“Every man has a property in his own person. This nobody has a right to, but himself.” John Locke
Given the recent firestorm over the leak of Associate Justice Samuel Alito’s preliminary opinion on Roe vs. Wade, John Locke’s quote above provides existential meaning to the concept of owning oneself; discard all the other noise we hear, such as the fact that the US Constitution does not mention abortion, as it’s all irrelevant because people are not property to be defined, limited or treated in any way as government may see fit.
The constitutional issue with the Roe vs. Wade decision that makes it vulnerable to reassessment is that it was based on fetal viability, a judgement that can change with advancements in science; while that may be a medical consideration, it certainly should not be a legal one. Any consideration of liberty as protected by the constitution guarantees that all human beings are the sole decision makers regarding any and all aspects of their own bodies, such as a woman’s right to consider whether or not to terminate her pregnancy.
The political issue with Roe vs. Wade includes states’ rights, i.e. do the states have the right to legislate on this issue. That has been a heated debate since the 1982 proposed amendment that provided for just that; it cleared the Senate Judiciary Committee with the support of then Senator Joseph Biden, who referenced his moral dilemma as a Roman Catholic as a reason for doing so. However, the proposal was defeated in a Senate vote, with Biden doing one of his famous flip-flops by voting against it; subsequently, he has reversed himself various times, but for now he is in the pro-choice camp.
While there have been challenges to Roe vs. Wade over the subsequent decades, it has survived until now, assuming that the justices reported to agree with Alito continue to do so. As Chief Justice Roberts said today, while the leaked opinion is what Alito wrote, all else is rumor and conjecture until the court actually rules. While there are reports that the leaker is known, identity has not been confirmed, so the motive is to be determined.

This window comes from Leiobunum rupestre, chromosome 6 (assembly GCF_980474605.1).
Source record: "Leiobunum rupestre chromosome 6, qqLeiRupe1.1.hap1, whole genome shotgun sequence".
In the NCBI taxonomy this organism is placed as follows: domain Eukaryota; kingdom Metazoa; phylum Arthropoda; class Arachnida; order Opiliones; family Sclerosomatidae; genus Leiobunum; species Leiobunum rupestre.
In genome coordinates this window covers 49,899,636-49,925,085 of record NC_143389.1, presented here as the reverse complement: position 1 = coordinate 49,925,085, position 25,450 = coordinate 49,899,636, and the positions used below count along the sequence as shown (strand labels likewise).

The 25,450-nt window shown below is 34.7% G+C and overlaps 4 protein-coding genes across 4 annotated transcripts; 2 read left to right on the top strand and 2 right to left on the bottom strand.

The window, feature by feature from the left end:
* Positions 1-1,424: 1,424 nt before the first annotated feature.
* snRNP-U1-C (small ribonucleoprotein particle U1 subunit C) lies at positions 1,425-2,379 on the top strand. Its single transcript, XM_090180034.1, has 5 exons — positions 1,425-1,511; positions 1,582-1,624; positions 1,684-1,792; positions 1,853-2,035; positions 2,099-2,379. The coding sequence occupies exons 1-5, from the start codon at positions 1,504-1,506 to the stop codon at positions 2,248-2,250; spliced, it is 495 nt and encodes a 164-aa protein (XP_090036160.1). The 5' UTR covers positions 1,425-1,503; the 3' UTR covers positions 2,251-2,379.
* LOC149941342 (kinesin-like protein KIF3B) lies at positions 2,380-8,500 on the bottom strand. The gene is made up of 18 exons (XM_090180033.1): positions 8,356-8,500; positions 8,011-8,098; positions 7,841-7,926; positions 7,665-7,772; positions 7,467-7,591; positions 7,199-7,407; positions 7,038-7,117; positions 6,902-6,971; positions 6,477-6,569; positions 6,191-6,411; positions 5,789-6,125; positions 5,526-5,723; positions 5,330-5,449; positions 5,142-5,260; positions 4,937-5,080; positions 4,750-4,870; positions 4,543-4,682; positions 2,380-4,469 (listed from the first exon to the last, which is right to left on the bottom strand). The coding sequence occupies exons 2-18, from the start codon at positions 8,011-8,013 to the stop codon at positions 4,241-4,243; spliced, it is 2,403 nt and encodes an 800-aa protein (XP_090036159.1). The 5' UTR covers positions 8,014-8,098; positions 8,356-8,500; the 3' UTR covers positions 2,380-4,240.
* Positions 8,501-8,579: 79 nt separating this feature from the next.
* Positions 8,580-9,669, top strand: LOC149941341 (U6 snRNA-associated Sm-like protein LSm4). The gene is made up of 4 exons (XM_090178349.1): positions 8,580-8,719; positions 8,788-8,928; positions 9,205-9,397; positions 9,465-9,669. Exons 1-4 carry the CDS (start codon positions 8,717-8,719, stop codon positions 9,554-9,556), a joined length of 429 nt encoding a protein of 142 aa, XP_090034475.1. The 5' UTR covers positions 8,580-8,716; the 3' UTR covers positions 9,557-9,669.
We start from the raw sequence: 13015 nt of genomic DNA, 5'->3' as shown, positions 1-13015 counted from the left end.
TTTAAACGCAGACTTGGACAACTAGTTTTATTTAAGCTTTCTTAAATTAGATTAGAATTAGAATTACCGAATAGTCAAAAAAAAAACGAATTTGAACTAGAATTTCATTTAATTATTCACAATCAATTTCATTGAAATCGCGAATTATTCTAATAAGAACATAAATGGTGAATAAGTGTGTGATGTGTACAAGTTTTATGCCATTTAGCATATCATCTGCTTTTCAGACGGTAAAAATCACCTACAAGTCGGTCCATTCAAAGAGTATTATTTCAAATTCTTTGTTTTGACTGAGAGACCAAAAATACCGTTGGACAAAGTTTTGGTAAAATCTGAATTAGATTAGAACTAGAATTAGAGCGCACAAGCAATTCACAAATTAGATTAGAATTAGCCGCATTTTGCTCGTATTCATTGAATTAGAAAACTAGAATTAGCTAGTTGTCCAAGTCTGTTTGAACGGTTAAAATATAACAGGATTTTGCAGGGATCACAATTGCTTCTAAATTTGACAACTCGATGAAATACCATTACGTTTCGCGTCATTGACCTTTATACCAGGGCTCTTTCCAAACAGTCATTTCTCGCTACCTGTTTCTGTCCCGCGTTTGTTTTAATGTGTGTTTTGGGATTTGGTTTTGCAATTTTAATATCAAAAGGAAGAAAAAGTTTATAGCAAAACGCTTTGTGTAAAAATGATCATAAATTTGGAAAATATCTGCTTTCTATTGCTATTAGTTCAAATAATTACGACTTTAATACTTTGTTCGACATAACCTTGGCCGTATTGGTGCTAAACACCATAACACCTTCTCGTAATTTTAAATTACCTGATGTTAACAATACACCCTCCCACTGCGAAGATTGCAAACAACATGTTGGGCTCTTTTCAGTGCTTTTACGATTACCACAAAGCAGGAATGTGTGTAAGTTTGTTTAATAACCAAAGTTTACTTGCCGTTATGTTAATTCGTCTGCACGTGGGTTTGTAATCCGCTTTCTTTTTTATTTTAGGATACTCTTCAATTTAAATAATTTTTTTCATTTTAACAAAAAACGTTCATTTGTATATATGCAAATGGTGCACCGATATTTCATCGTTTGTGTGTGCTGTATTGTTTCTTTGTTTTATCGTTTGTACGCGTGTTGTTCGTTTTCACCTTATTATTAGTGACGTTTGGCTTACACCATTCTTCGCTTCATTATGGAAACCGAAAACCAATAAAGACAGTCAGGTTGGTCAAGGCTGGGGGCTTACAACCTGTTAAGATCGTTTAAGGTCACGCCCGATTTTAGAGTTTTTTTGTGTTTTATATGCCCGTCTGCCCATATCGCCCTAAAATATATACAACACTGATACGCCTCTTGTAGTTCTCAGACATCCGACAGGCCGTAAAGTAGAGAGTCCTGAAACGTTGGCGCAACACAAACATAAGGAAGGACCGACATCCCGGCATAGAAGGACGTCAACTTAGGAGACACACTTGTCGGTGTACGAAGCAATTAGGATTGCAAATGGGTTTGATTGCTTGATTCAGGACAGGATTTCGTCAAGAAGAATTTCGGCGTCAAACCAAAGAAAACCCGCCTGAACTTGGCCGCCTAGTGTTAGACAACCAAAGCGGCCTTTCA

In his piece in the Washington Post Tuesday, George Will outlined the four points of Alito’s opinion about Roe vs. Wade:
- It made moot all state laws and civil discourse regarding abortion and created a bitter polarizing political and social argument; it noted that about a third of the states had already passed freedom of choice laws prior to the ruling, with likely more to follow.
- There was no historical or judicial precedent on which it was based.
- The court respected precedent, but not as an absolute.
- The court did have a history of reversing precedents, many times for the better.
He summarized Alito’s opinion not as a reversal, but as a “turning away” toward a new starting point. He remarked that “Hysteria is the default mode of many Americans of all persuasions who engage in civic arguments. So, by late June, when the court would normally be expected to issue a momentous opinion, such people will have worked themselves into an apocalyptic frenzy.” He also noted that should the court go with Alito’s opinion, it would mean that the states would reacquire what they had lost in Roe vs. Wade, and make laws as they see fit, as some already have.
What’s missing in all this is some commonsense, specifically making it easier for women to avoid an unwanted pregnancy to begin with. Well that too has a surprising history. Republicans have repeatedly tried to make birth control pills available without a prescription; however, Planned Parenthood brings in 1.7 billion dollars in revenue annually from contraception services, and they are a big donor to Democrats. It is notable that the founder of Planned Parenthood, Margaret Sanger, is a supporter of eugenics, a racist, and believed that her organization would do a great service in limiting the black population. Health insurance and pharmaceutical companies are also big donors to Democrats, and they all want birth control pills subject to health insurance reimbursement. Surprisingly, the champion fighting against this cabal is none other than Rep. Alexandria Ocasio-Cortez; at last something to support her on.
What’s really missing in all this is John Locke’s natural law of man owning himself. When we consider this we understand better that neither the Republican nor Democratic parties respect the fact that whether the issue is abortion rights or COVID mandates, government has no legitimate involvement. The hypocrisy of both parties shows in their respective policies regarding both these issues. Approximately 63% of all Americans, including 78% of Democrats and 49% of Republicans, support free choice. Considering the fact that the American electorate is approximately 30% Democratic, 30% Republican, and 40% independent, the scales tip with independents. However, jurisprudence is not a popularity contest as there is something far more important than that at issue.
Religion plays an outsized role in all this given the enormous power of Roman Catholicism and other Christian Sects. If you think abortion is wrong, don’t get an abortion, but it’s not acceptable to impose your religious views on others. Why should a Jew or Muslim, a Buddhist or a Hindu, for example, have to live according to your beliefs? If you don’t get this, please don’t ever use the phrase “religious freedom” again. Believe whatever you want, practice whatever you believe, but never impose those beliefs on others as that is a violation of the US Constitution and the existential liberty of all mankind. Without respecting that we fail as a society and invite the tyranny where government actually has a say in what you as a human being actually are, i.e. free or slave.